Hurricane Harvey has raised the market value of US oil-refining companies by millions

Temporarily out of office.
Temporarily out of office.
Image: Reuters/Donna Carson
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Most Texan oil refineries are offline—underwater, flood damaged, and in the short term, closed for business. Close to 2.2 million barrels of capacity sit idle each day. Today (Aug. 30), the largest refinery in the country, owned by the privately held company Motiva, shut down, marking an additional 603,000 barrels-per-day of lost productivity.

And share prices for petroleum refining companies are up since the forecasts for Harvey started to worsen on Aug. 22. Gasoline futures also started to rise in anticipation of the storm, which hit on Aug. 25.

Texas is central to every step of the US gasoline supply chain. Its gulf coast houses nearly a third of US refining capacity, with 30 operable refineries. The broader Gulf of Mexico region is responsible for close to 20% of all US crude production, and Texas, specifically, is home to 19 of the largest oil fields in the US.

In response to Hurricane Harvey, Valero, the largest petroleum refinery company in the US, shut down its facilities in Texas. Three days into the storm, its share price was more than 4% up. Other major refiners, all with locations in Texas, have seen similar stock performances. Three major players in Texas—Valero, Phillips 66, and Marathon Petroleum—gained more than $850 million in value while their refineries were inundated by as much as 40 inches of rain. Their facilities elsewhere are operating, however.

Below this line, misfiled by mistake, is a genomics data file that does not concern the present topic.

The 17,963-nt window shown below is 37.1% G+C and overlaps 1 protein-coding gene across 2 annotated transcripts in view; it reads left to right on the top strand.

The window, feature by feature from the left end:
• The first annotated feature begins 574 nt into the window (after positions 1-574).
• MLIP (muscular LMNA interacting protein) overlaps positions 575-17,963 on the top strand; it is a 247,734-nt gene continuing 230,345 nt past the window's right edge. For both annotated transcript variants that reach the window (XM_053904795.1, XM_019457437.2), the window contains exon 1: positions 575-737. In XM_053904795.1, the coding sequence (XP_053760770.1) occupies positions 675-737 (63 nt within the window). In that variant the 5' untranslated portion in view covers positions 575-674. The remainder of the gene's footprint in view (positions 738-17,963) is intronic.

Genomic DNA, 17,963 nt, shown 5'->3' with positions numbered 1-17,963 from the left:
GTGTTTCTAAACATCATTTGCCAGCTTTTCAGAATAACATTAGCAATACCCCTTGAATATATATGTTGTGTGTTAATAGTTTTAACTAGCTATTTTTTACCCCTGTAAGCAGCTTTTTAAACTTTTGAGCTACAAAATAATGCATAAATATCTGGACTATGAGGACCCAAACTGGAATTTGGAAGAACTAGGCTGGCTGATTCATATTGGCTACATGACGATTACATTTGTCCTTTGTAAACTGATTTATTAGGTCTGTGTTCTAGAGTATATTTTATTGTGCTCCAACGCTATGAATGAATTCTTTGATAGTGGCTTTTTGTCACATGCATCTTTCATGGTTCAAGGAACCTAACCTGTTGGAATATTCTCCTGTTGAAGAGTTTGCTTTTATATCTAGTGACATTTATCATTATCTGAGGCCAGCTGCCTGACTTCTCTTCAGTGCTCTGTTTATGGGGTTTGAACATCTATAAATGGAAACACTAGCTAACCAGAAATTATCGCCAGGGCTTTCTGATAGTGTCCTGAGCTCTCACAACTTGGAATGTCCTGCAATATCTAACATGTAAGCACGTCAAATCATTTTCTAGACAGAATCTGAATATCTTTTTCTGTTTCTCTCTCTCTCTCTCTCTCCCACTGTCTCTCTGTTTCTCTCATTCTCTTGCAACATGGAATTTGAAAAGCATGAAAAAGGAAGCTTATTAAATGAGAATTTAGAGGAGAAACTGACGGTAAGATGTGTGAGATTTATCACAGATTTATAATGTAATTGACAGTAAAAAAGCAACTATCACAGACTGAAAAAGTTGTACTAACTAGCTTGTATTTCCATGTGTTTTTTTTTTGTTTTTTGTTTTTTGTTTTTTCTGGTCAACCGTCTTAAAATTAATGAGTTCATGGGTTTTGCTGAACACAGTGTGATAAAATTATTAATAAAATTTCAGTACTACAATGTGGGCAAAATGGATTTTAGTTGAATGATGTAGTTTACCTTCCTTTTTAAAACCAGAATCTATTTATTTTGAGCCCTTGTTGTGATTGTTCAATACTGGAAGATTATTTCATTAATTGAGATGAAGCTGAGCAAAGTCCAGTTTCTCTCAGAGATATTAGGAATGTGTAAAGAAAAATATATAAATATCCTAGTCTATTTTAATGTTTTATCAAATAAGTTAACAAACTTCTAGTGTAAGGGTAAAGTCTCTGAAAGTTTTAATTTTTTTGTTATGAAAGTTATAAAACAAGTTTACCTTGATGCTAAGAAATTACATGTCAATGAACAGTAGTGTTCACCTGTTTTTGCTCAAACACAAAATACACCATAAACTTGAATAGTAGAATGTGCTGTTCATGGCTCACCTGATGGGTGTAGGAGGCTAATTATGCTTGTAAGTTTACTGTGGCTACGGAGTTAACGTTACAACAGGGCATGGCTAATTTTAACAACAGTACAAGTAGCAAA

Harvey created ideal conditions for a knee-jerk share price jump. The storm strangled supply chains, pushing crude to a one-month low, and shut down refineries, ratcheting up the price of gas. Companies that primarily convert crude into gasoline are temporarily in luck—their input is now extremely cheap and their output could cost up to 25 cents more. The cost of damages will roll over to insurance companies. The cost of days to weeks of productivity losses will hit consumers nationally, at the gas pump.

This is in part why ExxonMobil and Royal Dutch Shell’s stocks have not faired as well as other refining companies—they have massive investments in crude oil. The price of West Texas Intermediate, “Texas light sweet” crude, has been down by almost 1% since the state’s refineries went offline.

Still, everything is not quite so rosy for refineries. The shutdowns are forcing international buyers, of both crude and gasoline, to take their business elsewhere, raising demand for foreign raw and refined products.

Correction: An earlier version of this article misstated the gain in market value for four major refiners. It was more than $850 million, not more than $14 million. 

This story was updated with details of Motiva’s refinery closing due to flooding and to clarify when refinery-company share prices started to rise.